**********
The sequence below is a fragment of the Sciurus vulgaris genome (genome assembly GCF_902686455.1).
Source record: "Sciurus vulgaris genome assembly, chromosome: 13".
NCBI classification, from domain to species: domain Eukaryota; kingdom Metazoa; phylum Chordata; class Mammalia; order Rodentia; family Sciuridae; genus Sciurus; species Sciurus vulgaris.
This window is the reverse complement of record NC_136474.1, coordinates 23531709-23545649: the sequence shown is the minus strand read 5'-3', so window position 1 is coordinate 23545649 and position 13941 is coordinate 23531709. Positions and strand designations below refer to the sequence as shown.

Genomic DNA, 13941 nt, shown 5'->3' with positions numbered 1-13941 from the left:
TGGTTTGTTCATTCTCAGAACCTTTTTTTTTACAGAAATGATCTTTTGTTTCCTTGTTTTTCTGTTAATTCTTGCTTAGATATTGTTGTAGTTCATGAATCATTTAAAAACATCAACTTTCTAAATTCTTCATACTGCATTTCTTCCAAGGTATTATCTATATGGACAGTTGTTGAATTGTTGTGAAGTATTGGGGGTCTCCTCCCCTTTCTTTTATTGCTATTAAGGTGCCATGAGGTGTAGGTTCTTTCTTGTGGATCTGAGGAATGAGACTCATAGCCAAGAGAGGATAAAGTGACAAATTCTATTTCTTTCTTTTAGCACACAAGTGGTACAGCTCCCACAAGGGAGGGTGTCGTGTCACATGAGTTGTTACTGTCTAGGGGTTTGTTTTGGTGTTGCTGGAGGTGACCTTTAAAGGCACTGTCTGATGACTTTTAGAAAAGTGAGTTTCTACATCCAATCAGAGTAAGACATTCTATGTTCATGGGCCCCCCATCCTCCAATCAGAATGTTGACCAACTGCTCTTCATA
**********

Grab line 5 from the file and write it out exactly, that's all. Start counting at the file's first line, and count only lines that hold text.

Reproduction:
Genomic DNA, 13941 nt, shown 5'->3' with positions numbered 1-13941 from the left: